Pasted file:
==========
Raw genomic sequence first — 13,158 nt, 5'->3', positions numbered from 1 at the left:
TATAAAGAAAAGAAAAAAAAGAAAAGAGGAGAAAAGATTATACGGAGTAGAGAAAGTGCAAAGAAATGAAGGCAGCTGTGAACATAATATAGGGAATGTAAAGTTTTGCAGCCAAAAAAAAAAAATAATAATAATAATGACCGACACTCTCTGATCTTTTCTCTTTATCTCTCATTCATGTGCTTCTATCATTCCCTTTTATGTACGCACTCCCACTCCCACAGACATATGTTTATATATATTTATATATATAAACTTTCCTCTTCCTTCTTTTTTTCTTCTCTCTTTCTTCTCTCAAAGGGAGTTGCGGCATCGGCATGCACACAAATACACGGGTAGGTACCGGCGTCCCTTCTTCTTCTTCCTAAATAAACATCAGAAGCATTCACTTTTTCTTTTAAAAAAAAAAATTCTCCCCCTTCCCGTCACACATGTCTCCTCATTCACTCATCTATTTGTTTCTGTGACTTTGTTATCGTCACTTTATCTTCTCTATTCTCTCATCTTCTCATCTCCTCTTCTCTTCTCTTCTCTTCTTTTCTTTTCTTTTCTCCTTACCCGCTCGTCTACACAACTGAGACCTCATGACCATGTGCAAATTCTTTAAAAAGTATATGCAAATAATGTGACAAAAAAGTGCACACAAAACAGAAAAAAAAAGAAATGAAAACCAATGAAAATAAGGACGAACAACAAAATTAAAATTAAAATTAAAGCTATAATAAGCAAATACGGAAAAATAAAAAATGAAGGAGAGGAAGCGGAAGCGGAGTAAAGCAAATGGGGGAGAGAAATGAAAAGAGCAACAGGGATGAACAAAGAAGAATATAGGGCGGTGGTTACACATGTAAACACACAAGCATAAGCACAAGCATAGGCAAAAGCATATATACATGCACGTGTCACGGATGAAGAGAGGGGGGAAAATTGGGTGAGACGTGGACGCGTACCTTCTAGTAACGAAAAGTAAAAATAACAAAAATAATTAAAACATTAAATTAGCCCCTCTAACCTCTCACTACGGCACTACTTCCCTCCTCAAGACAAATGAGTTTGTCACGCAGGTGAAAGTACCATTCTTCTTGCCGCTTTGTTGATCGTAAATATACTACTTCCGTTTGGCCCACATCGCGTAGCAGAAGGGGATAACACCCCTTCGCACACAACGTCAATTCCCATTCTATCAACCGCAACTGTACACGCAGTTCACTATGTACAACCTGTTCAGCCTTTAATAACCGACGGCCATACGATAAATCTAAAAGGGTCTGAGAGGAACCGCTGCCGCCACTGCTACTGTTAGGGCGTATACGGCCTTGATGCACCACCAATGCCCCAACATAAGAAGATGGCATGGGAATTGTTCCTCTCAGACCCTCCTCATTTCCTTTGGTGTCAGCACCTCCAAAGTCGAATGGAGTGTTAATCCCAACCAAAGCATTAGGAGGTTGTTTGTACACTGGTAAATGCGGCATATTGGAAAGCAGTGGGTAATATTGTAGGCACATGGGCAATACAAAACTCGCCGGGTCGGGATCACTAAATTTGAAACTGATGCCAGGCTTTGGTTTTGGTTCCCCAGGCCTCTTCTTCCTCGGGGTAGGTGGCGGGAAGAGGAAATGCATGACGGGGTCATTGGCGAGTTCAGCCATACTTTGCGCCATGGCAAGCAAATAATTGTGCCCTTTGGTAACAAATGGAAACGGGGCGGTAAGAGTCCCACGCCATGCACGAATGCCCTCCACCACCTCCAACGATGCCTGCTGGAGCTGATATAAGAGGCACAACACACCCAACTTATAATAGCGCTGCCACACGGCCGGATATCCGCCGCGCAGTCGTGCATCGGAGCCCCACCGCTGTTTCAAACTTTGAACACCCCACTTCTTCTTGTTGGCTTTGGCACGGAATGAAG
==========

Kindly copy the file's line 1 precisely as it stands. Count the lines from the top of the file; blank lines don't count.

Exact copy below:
Raw genomic sequence first — 13,158 nt, 5'->3', positions numbered from 1 at the left: